A tip of the Stetson (actually, two tips) go to both Fr. Z and the fine folks at the New Liturgical Movement for providing us with two different takes on an interview of Antonio Cardinal Canizares Llorea made by Andrea Tornielli which appeared in this past Sunday's edition of Il Gironali. Cardinal Canizares Lloera is the prefect for the Congregation for Divine Worship and the Discipline of the Sacraments. According to Shawn Tribe, the editor of the NLM, the prefect made a rather stunning (and quite frankly, much longed for) announcement:
The new liturgical movement will have to discover the beauty of the liturgy. Therefore, we will open a new division in our congregation dedicated to "Art and Sacred Music" at the service of the liturgy. This will lead us to offer soon a criteria and guidelines for art, song and sacred music. As well we offer as soon as possible criteria and guidelines for preaching.This is literally and figuratively sweet angelic music to these ears. Two years ago, while attending the Saturday session of the Gateway Liturgical Conference in St. Louis, MO, I had the unique privilege of meeting then-Archbishop Malcolm Ranjinth, who, at the time, served as secretary to the CDWDS. Now known as Malcolm Cardinal Ranjinth, he was gracious enough to allow me a question after his splendid speech. I asked him how music would play a role in an authentic Ars Celebrandi. I explained to him that the quality of music used for the Masses here in the United States was sorely lacking and that some of it had drifted into the banal. He told me that he was well aware of the problem that we were facing. He said that the CDWDS would be issuing a document in the very near future that would address the situation. However, given the change in prefects and secretaries that would occur later on, I thought that the matter would never be addressed. I am happy to have been proven wrong.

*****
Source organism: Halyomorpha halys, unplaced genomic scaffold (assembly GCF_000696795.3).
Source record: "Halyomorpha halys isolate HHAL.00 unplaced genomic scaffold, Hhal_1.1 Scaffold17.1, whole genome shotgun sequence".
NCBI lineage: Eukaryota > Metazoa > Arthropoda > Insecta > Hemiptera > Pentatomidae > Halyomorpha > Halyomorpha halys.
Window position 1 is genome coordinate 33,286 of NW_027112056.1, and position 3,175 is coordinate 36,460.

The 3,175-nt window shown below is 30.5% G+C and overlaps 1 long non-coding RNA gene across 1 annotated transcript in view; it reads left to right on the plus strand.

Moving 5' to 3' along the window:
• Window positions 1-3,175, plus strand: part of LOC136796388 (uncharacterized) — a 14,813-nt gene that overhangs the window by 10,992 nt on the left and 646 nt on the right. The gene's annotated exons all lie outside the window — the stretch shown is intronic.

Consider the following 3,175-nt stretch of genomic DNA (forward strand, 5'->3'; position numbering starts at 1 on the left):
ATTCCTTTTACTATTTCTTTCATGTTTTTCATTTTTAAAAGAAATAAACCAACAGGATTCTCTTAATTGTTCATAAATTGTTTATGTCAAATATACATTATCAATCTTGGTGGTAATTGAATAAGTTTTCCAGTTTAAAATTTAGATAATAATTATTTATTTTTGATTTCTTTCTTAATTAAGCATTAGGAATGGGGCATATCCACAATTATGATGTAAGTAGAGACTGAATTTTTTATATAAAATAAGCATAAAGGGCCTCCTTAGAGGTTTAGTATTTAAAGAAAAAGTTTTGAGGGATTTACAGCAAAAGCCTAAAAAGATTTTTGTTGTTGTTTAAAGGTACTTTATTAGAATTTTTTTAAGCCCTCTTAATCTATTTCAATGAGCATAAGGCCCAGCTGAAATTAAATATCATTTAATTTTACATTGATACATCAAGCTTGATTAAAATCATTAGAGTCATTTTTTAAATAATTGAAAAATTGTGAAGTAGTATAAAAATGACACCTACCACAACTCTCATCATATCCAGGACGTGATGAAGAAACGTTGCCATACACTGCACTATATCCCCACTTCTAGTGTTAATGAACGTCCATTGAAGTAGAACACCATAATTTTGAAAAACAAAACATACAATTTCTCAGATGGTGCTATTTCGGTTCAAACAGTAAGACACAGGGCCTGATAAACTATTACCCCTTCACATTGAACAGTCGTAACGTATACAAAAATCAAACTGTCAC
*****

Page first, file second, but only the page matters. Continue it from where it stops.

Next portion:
Given the greater degree of solemnity that the Papal Masses have taken since Msgr. Guido Marini replaced Archbishop Pietro Marini (no relation) as the head of the Office of Liturgies for the Supreme Pontiff and the Chief Master of Ceremonies, I suspect that these liturgies might in some way be held up as an example of how the Holy Sacrifice should be celebrated. Now, inasmuch as parishes might not be able to afford ornate vestments or sacred vessels encrusted with jewels, certainly the quality of music can and should improve.
Now, there will probably some who will complain about whatever changes the Holy See proposes (the big three US publishing houses come to mind). However, parishes do not have to rely soley on the Big Three. Fr. Sam Weber, the director of the Institute of Sacred Music for the Archdiocese of St. Louis has several of the propers set to simple music posted on the Institute's website. The Church Music Association of America, through its MusicaSacra website, has excellent resources, including tutorials for the revised translations. The Corpus Christi Watershed project also provides another excellent source for sacred music, as do the Chant Cafe the Adoremus hymnal.
In any event, such a division within the CDWDS can only serve to bring the Church to a true Ars Celebrandi. As my Jubilarian friend once told me, "The wheels of Rome grind slowly, but, they do grind finely."